SATURDAY, June 26, 2010 — Joel Fagliano

Theme: None — A themeless Saturday

Wow! Good challenge today! I had to chip away at sections of this grid and, in the end, I even had a mistake. And you know the only reason I admit that is to make y'all feel better if you had trouble too! For some reason I thought PINKETT sounded just fine for 33A (Gettysburg general (PICKETT)). And even though I couldn't make sense of NTS (34D: Tender abbr. (CTS.)) I let it stand. I thought NTS might be an abbreviation for notes or National Treasury … something. I rationalized it is what I'm saying. In my own defense, I will say that if I wasn't under pressure to blog the puzzle in a timely fashion, I probably would have set it down and picked it up again later. You know how that works, right? You can't make heads or tails of a certain section of the puzzle, but when you come back to it ten minutes later it's glaringly clear. What is it that happens in those ten minutes??? I don't know, but I'm very grateful for whatever it is on late-week NYT puzzles, I know that much.

The last letter I entered into the grid was the V at the cross of VAUNT and VIGILS (43A: Crow / 43D: Watches). I originally had a T there, thinking "taunting" was close enough to "crowing." Obviously, VAUNT is better. I mean, even aside from the fact that it's, ya know … right. With the T there, I thought I was looking for a brand of wristwatches. GAP was a gimme (51A: Old Navy is one of its brands), so I knew it wasn't Timex. Figured it must be some high-end watch that's not in my universe. But I felt uneasy enough about that T to go back and suss it out. (Unlike that stupid N I had up in "Pinkett.")

Non-sports-minded people probably a little trouble with this one, as there seemed to be a mini sports theme running through the grid:
  • 44A: Five-time Fiesta Bowl champs, for short (ASU).
  • 48A: Six-time U.S. Open winner (EVERT).
  • 8D: Two __: hockey advantage (ON ONE).
  • 24D: Major college football's winningest coach (PATERNO).
  • 32D: Amer. Airlines Center player (MAV).
  • 56D: Football Hall of Famer Dawson (LEN).
The only one of those I balked at was the hockey one. Everything I know about hockey (which isn't much) I learned from crosswords. So I guessed Two "to one" here, thinking that was kinda lame. And it was! Because it was wrong.

I also enjoyed the two humorous quotes:
  • 37A: "I intend to live __. So far, so good": Steven Wright (FOREVER).
  • 7D: "Knowing all the facts," according to Woody Allen (PARANOIA).
I remember so clearly the first time I saw Steven Wright on TV. I remember him saying he was going to make a life-size map of the United States and it would say "one mile = one mile." Ha!

Couple more things:
  • 1A: Comfort food snack for some, briefly (P B AND J). Chunky Skippy, seedless strawberry jelly, and a side of Ruffles potato chips. Comfort? More like heaven.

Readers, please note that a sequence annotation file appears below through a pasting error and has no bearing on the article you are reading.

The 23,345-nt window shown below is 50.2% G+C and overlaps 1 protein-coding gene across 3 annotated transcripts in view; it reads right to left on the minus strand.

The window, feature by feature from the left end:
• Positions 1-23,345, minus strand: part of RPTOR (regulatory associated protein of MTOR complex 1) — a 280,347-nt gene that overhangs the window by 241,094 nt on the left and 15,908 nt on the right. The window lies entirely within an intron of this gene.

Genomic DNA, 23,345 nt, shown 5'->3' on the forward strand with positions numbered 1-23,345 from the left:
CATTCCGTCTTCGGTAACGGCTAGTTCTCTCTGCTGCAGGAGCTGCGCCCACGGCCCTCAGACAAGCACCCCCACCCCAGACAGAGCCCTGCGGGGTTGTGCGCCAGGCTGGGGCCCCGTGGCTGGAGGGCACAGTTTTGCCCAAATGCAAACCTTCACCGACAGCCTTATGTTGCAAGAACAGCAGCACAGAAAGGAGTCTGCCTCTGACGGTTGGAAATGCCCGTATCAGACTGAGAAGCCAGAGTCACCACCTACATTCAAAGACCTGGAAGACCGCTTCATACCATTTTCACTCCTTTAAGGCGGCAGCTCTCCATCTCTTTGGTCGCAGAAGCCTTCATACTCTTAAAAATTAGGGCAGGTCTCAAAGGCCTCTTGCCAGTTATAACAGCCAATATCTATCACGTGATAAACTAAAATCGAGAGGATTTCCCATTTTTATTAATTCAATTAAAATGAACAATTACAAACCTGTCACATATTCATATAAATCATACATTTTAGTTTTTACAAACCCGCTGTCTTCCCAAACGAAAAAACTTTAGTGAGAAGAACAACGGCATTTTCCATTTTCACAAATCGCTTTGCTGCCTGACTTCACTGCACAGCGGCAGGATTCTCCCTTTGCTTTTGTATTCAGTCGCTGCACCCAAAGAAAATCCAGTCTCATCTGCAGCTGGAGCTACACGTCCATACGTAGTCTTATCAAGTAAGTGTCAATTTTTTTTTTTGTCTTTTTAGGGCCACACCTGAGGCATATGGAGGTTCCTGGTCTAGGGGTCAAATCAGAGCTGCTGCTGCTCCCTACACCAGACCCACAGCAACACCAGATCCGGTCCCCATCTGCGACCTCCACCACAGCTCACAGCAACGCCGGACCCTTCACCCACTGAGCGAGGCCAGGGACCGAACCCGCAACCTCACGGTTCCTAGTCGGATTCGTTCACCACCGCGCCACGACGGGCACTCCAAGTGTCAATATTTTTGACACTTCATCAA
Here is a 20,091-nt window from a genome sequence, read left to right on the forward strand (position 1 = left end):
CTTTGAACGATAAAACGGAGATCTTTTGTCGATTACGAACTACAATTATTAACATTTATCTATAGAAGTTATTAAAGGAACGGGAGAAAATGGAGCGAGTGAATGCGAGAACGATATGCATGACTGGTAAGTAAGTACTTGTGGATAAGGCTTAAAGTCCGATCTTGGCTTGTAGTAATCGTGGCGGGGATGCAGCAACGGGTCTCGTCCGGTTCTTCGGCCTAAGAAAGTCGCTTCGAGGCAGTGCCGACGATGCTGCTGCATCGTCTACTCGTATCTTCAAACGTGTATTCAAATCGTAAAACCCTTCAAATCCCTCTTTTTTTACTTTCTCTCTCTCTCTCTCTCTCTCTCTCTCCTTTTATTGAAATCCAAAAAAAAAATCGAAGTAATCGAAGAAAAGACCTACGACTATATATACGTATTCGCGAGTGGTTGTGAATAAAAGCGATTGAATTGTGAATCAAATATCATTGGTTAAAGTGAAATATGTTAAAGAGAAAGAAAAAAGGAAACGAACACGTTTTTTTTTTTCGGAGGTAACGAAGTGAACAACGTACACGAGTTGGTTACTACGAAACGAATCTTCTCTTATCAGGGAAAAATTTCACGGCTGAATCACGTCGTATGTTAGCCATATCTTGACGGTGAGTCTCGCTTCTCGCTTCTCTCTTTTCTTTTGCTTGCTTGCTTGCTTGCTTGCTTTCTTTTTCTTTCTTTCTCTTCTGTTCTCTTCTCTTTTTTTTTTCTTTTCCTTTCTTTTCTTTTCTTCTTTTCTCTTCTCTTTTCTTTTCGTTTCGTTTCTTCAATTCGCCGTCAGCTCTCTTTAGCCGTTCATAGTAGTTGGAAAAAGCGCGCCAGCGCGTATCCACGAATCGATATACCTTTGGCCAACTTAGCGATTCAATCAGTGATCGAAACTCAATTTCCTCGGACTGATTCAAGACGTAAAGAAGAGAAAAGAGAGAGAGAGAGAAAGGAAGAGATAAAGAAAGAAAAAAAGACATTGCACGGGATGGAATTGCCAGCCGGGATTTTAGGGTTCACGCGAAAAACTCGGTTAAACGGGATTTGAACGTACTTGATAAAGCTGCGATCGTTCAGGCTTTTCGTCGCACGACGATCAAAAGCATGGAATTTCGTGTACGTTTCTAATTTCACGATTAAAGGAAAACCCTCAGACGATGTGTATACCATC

• 7A: You might be unprepared for it (POP QUIZ). Nice Scrabbly entry.
  • 25A: One of the Allmans (DUANE). I went looking for a vide of Travis Tritt singing "Put Some Drive in Your Country" because at the end of it he sings: "Now I still love old country / I ain't tryin' to put it down / But damn I miss Duane Allman / I wish he was still around." That's how it is on the original recording anyway. Unfortunately, more people who fit the context of the lyric have died since then and he substitutes their names in for Allman's. Actually, the name he uses most often these days is Waylon (as in Jennings) and I don't think he really fits the context of the lyric. I mean, I know he was an "outlaw" and everything, but he was still country. Unless I have no idea what I'm talking about. Which is always a distinct possibility. After all that, I suppose I should at least let you hear the song. Oh man! Looks like all the Travis videos are non-embeddable. Curses! Foiled again! If you're actually still paying attention to this tangent, well first I should thank you — you're awesome! And second, here's a link to one of the videos if you're interested.
  • 29A: LP filler? (MNO). This just means that the letters MNO are between L and P in the alphabet.
  • 55A: Salad bar option (ITALIAN). Following up on my Obama lunch story yesterday. I've heard that he's gone to Ray's Hell Burger on two separate occastions. Ray's is awesome and all, but ya know what? He needs to go The Italian Store. (I know there are some northern Virginians reading this who agree with me.)
  • 3D: Axillae (ARMPITS). Did we just have this in a puzzle this week? Or was that the NYT?
  • 5D: Bishop's rte. (DIAG.). Chess!
  • 11D: Not intended (UNMEANT). This is a clunker. A big, fat clunker.
  • 13D: Remote (ZAPPER). Do people call a remote a ZAPPER? We call it a "clicker" here at the PuzzleHouse. I think of a ZAPPER as that think that bugs get zapped on.
  • 21D: Handbag counterparts (MAN PURSES). I was watching a Ron White comedy special on TV this evening and he used the term that I think is more common for this: "man bag."
  • 28D: Protect from erosion, as a riverbank (REVET). Not familiar with this word, but it looks legit and it is Saturday after all.